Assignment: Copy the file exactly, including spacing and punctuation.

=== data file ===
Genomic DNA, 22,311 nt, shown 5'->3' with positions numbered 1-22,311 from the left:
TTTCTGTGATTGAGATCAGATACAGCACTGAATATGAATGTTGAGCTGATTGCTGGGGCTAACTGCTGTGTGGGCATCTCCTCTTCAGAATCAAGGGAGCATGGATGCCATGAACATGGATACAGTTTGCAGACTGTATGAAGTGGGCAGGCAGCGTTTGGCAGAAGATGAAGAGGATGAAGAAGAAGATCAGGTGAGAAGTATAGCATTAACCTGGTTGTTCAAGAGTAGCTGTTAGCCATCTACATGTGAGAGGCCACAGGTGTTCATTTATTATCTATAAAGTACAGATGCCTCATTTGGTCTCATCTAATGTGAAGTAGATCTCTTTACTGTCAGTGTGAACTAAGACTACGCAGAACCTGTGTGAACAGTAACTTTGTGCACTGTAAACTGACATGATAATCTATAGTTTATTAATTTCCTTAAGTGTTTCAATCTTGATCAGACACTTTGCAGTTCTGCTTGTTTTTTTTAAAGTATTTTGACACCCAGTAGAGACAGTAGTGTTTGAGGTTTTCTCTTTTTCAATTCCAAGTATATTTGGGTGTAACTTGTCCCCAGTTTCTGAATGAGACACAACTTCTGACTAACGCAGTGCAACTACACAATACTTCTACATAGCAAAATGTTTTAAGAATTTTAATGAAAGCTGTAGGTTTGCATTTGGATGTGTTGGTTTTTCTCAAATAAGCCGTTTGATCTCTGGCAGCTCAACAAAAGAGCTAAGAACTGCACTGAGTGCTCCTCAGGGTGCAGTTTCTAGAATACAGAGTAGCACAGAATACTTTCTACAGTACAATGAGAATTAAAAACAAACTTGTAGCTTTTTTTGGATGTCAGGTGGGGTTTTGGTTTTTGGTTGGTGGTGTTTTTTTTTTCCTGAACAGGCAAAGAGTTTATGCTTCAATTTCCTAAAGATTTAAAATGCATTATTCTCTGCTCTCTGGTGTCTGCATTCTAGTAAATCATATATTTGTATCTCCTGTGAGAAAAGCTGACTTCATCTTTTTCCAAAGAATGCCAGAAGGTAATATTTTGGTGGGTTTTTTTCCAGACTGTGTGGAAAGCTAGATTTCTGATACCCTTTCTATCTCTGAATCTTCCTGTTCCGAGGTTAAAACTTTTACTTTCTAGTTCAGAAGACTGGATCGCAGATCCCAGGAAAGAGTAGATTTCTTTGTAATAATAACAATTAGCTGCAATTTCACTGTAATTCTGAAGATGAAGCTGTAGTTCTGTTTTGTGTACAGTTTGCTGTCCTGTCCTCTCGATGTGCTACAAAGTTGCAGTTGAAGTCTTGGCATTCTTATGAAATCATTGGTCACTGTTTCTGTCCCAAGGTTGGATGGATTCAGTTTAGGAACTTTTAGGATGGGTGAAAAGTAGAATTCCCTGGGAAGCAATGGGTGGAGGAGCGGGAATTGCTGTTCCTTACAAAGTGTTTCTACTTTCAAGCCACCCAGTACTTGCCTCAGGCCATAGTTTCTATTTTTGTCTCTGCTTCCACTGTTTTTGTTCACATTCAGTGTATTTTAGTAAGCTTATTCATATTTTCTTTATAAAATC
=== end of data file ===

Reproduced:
Genomic DNA, 22,311 nt, shown 5'->3' with positions numbered 1-22,311 from the left:
TTTCTGTGATTGAGATCAGATACAGCACTGAATATGAATGTTGAGCTGATTGCTGGGGCTAACTGCTGTGTGGGCATCTCCTCTTCAGAATCAAGGGAGCATGGATGCCATGAACATGGATACAGTTTGCAGACTGTATGAAGTGGGCAGGCAGCGTTTGGCAGAAGATGAAGAGGATGAAGAAGAAGATCAGGTGAGAAGTATAGCATTAACCTGGTTGTTCAAGAGTAGCTGTTAGCCATCTACATGTGAGAGGCCACAGGTGTTCATTTATTATCTATAAAGTACAGATGCCTCATTTGGTCTCATCTAATGTGAAGTAGATCTCTTTACTGTCAGTGTGAACTAAGACTACGCAGAACCTGTGTGAACAGTAACTTTGTGCACTGTAAACTGACATGATAATCTATAGTTTATTAATTTCCTTAAGTGTTTCAATCTTGATCAGACACTTTGCAGTTCTGCTTGTTTTTTTTAAAGTATTTTGACACCCAGTAGAGACAGTAGTGTTTGAGGTTTTCTCTTTTTCAATTCCAAGTATATTTGGGTGTAACTTGTCCCCAGTTTCTGAATGAGACACAACTTCTGACTAACGCAGTGCAACTACACAATACTTCTACATAGCAAAATGTTTTAAGAATTTTAATGAAAGCTGTAGGTTTGCATTTGGATGTGTTGGTTTTTCTCAAATAAGCCGTTTGATCTCTGGCAGCTCAACAAAAGAGCTAAGAACTGCACTGAGTGCTCCTCAGGGTGCAGTTTCTAGAATACAGAGTAGCACAGAATACTTTCTACAGTACAATGAGAATTAAAAACAAACTTGTAGCTTTTTTTGGATGTCAGGTGGGGTTTTGGTTTTTGGTTGGTGGTGTTTTTTTTTTCCTGAACAGGCAAAGAGTTTATGCTTCAATTTCCTAAAGATTTAAAATGCATTATTCTCTGCTCTCTGGTGTCTGCATTCTAGTAAATCATATATTTGTATCTCCTGTGAGAAAAGCTGACTTCATCTTTTTCCAAAGAATGCCAGAAGGTAATATTTTGGTGGGTTTTTTTCCAGACTGTGTGGAAAGCTAGATTTCTGATACCCTTTCTATCTCTGAATCTTCCTGTTCCGAGGTTAAAACTTTTACTTTCTAGTTCAGAAGACTGGATCGCAGATCCCAGGAAAGAGTAGATTTCTTTGTAATAATAACAATTAGCTGCAATTTCACTGTAATTCTGAAGATGAAGCTGTAGTTCTGTTTTGTGTACAGTTTGCTGTCCTGTCCTCTCGATGTGCTACAAAGTTGCAGTTGAAGTCTTGGCATTCTTATGAAATCATTGGTCACTGTTTCTGTCCCAAGGTTGGATGGATTCAGTTTAGGAACTTTTAGGATGGGTGAAAAGTAGAATTCCCTGGGAAGCAATGGGTGGAGGAGCGGGAATTGCTGTTCCTTACAAAGTGTTTCTACTTTCAAGCCACCCAGTACTTGCCTCAGGCCATAGTTTCTATTTTTGTCTCTGCTTCCACTGTTTTTGTTCACATTCAGTGTATTTTAGTAAGCTTATTCATATTTTCTTTATAAAATC